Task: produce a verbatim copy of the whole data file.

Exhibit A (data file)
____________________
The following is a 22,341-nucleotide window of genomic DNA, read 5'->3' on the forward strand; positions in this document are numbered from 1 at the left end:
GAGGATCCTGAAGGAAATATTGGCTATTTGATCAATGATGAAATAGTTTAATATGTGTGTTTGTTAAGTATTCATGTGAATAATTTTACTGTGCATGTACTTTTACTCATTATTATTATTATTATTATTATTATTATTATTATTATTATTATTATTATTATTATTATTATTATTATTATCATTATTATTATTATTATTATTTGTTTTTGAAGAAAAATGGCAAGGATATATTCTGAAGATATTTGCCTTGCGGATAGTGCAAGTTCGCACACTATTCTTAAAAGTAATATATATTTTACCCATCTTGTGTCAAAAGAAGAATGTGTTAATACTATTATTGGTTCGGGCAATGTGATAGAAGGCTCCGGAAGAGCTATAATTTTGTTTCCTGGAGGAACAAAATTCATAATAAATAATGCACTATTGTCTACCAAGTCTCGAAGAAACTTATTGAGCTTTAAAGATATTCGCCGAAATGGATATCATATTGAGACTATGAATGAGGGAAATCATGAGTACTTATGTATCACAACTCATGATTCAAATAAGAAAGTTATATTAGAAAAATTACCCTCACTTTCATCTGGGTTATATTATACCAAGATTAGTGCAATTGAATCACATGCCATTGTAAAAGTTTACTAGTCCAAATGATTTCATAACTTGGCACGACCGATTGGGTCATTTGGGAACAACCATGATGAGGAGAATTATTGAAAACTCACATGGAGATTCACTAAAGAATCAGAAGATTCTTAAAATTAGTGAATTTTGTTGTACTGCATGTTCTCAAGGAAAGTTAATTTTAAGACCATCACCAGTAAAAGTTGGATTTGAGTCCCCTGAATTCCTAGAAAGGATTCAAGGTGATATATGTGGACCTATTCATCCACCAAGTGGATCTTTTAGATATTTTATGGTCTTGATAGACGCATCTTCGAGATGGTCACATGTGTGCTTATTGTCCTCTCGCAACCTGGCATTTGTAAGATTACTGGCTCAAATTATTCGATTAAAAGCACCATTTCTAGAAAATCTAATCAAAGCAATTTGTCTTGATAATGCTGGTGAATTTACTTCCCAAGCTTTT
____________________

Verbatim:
The following is a 22,341-nucleotide window of genomic DNA, read 5'->3' on the forward strand; positions in this document are numbered from 1 at the left end:
GAGGATCCTGAAGGAAATATTGGCTATTTGATCAATGATGAAATAGTTTAATATGTGTGTTTGTTAAGTATTCATGTGAATAATTTTACTGTGCATGTACTTTTACTCATTATTATTATTATTATTATTATTATTATTATTATTATTATTATTATTATTATTATTATTATTATTATTATCATTATTATTATTATTATTATTTGTTTTTGAAGAAAAATGGCAAGGATATATTCTGAAGATATTTGCCTTGCGGATAGTGCAAGTTCGCACACTATTCTTAAAAGTAATATATATTTTACCCATCTTGTGTCAAAAGAAGAATGTGTTAATACTATTATTGGTTCGGGCAATGTGATAGAAGGCTCCGGAAGAGCTATAATTTTGTTTCCTGGAGGAACAAAATTCATAATAAATAATGCACTATTGTCTACCAAGTCTCGAAGAAACTTATTGAGCTTTAAAGATATTCGCCGAAATGGATATCATATTGAGACTATGAATGAGGGAAATCATGAGTACTTATGTATCACAACTCATGATTCAAATAAGAAAGTTATATTAGAAAAATTACCCTCACTTTCATCTGGGTTATATTATACCAAGATTAGTGCAATTGAATCACATGCCATTGTAAAAGTTTACTAGTCCAAATGATTTCATAACTTGGCACGACCGATTGGGTCATTTGGGAACAACCATGATGAGGAGAATTATTGAAAACTCACATGGAGATTCACTAAAGAATCAGAAGATTCTTAAAATTAGTGAATTTTGTTGTACTGCATGTTCTCAAGGAAAGTTAATTTTAAGACCATCACCAGTAAAAGTTGGATTTGAGTCCCCTGAATTCCTAGAAAGGATTCAAGGTGATATATGTGGACCTATTCATCCACCAAGTGGATCTTTTAGATATTTTATGGTCTTGATAGACGCATCTTCGAGATGGTCACATGTGTGCTTATTGTCCTCTCGCAACCTGGCATTTGTAAGATTACTGGCTCAAATTATTCGATTAAAAGCACCATTTCTAGAAAATCTAATCAAAGCAATTTGTCTTGATAATGCTGGTGAATTTACTTCCCAAGCTTTT